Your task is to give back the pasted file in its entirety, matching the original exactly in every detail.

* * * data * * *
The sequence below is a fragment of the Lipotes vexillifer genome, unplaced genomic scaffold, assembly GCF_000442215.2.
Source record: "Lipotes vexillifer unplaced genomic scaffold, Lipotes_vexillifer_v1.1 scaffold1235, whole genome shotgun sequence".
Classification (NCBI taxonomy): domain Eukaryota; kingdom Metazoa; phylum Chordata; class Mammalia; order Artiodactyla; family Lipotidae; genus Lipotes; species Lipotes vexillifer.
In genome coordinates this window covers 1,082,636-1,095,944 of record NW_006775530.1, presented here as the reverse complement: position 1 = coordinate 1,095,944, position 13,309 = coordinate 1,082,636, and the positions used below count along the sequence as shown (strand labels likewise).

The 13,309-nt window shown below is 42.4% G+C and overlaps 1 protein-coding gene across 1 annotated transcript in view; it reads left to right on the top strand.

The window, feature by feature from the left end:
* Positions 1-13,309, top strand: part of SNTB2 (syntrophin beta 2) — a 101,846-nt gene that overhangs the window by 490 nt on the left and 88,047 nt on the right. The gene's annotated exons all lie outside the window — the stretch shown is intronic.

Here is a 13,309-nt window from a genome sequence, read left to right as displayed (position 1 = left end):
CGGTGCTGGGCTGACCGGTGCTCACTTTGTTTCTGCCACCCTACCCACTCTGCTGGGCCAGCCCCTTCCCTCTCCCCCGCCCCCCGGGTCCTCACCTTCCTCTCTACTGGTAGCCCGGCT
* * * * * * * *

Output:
The sequence below is a fragment of the Lipotes vexillifer genome, unplaced genomic scaffold, assembly GCF_000442215.2.
Source record: "Lipotes vexillifer unplaced genomic scaffold, Lipotes_vexillifer_v1.1 scaffold1235, whole genome shotgun sequence".
Classification (NCBI taxonomy): domain Eukaryota; kingdom Metazoa; phylum Chordata; class Mammalia; order Artiodactyla; family Lipotidae; genus Lipotes; species Lipotes vexillifer.
In genome coordinates this window covers 1,082,636-1,095,944 of record NW_006775530.1, presented here as the reverse complement: position 1 = coordinate 1,095,944, position 13,309 = coordinate 1,082,636, and the positions used below count along the sequence as shown (strand labels likewise).

The 13,309-nt window shown below is 42.4% G+C and overlaps 1 protein-coding gene across 1 annotated transcript in view; it reads left to right on the top strand.

The window, feature by feature from the left end:
* Positions 1-13,309, top strand: part of SNTB2 (syntrophin beta 2) — a 101,846-nt gene that overhangs the window by 490 nt on the left and 88,047 nt on the right. The gene's annotated exons all lie outside the window — the stretch shown is intronic.

Here is a 13,309-nt window from a genome sequence, read left to right as displayed (position 1 = left end):
CGGTGCTGGGCTGACCGGTGCTCACTTTGTTTCTGCCACCCTACCCACTCTGCTGGGCCAGCCCCTTCCCTCTCCCCCGCCCCCCGGGTCCTCACCTTCCTCTCTACTGGTAGCCCGGCT